During the sermon, it is inevitable that little junior is going to begin misbehaving. Whining that he’s hungry. He’s thirsty. He wants to go home. His mom begins a negotiation process with the little man. You are trying to hear the sermon but you are inevitably drawn the words being spoken in the drama that is unfolding in the row behind you. The mom is quietly trying to get her son to quiet down. He will have none of it. He wants the world to know that he is unhappy. He begins crying because he is not getting his way. Mom tries to get him to quiet down but that just seems to make the brewing scene to become worse. Dad is trying to be purposefully oblivious to the situation unfolding between his wife and his child. He is waiting for his number to be called. You know the call. (Insert your name here), will you do something with YOUR son! This is the exasperated cry of a mom having to deal with this international crisis of the country of mom and the country of child. Finally, the deeper toned voice of the father speaks to the child. However, the child’s nuclear core is already in meltdown mode and the atomic blast is soon to follow. You know the one. Where the child cries, takes a deep, momentary breath, and here it comes. The split second of peace that you know is followed by the highest pitched, ear-piercing cry that a kid can muster. Finally, with that spine-tingling cry that makes every cell in your body jiggle a little as if the balance of the universe had been altered, the mother gathers up the crying child’s toys, potato chip bags, sippy cups and leaves the auditorium. Oh, sweet Jesus! Peace at last. What is this that you hear, the pastor is doing his closing prayer. What? I missed the whole sermon.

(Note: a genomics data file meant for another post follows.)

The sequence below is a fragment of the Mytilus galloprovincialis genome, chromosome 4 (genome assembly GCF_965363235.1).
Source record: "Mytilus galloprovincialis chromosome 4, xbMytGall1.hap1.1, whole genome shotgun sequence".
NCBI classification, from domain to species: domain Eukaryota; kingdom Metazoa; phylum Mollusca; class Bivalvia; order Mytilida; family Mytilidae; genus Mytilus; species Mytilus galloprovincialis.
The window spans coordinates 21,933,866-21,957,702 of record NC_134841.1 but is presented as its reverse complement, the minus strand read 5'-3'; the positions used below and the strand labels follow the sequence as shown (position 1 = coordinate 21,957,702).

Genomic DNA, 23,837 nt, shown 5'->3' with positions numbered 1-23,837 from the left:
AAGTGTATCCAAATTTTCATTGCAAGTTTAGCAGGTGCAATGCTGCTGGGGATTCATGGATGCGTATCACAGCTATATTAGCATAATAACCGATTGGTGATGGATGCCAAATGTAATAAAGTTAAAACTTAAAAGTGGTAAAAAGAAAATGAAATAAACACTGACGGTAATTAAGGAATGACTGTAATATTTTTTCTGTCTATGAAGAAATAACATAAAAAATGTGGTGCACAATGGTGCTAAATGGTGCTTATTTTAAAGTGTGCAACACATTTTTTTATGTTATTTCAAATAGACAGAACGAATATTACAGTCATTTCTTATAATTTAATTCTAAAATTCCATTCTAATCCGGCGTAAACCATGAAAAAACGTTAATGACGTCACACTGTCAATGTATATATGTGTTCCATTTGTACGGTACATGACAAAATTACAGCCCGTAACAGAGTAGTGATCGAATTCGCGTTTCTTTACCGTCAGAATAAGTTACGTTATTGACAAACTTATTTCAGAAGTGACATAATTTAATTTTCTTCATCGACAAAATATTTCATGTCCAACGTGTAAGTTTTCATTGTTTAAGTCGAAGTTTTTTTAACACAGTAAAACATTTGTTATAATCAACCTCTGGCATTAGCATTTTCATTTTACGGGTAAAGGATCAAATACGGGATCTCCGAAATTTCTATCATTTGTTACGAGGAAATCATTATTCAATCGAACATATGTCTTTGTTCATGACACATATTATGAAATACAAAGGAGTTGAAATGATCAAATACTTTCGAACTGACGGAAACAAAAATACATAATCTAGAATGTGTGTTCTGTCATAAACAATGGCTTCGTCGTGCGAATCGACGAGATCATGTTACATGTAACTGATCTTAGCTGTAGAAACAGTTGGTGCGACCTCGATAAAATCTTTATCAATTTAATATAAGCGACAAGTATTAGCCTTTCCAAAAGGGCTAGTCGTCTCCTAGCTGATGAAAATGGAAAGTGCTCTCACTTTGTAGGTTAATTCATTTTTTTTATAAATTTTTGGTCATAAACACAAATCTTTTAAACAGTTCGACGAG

Have you ever experienced that? Neither have I. LOL! NOT! Yes, this has happened to me before and I am sure that it has happened to you. Children who have never been taught to sit still and be quiet under the watchful eye of their parents are annoying. Parents that are too scared to stifle little johnny’s creativity and development with, what, discipline? That’s annoying. They always seem to find their way to the row behind me.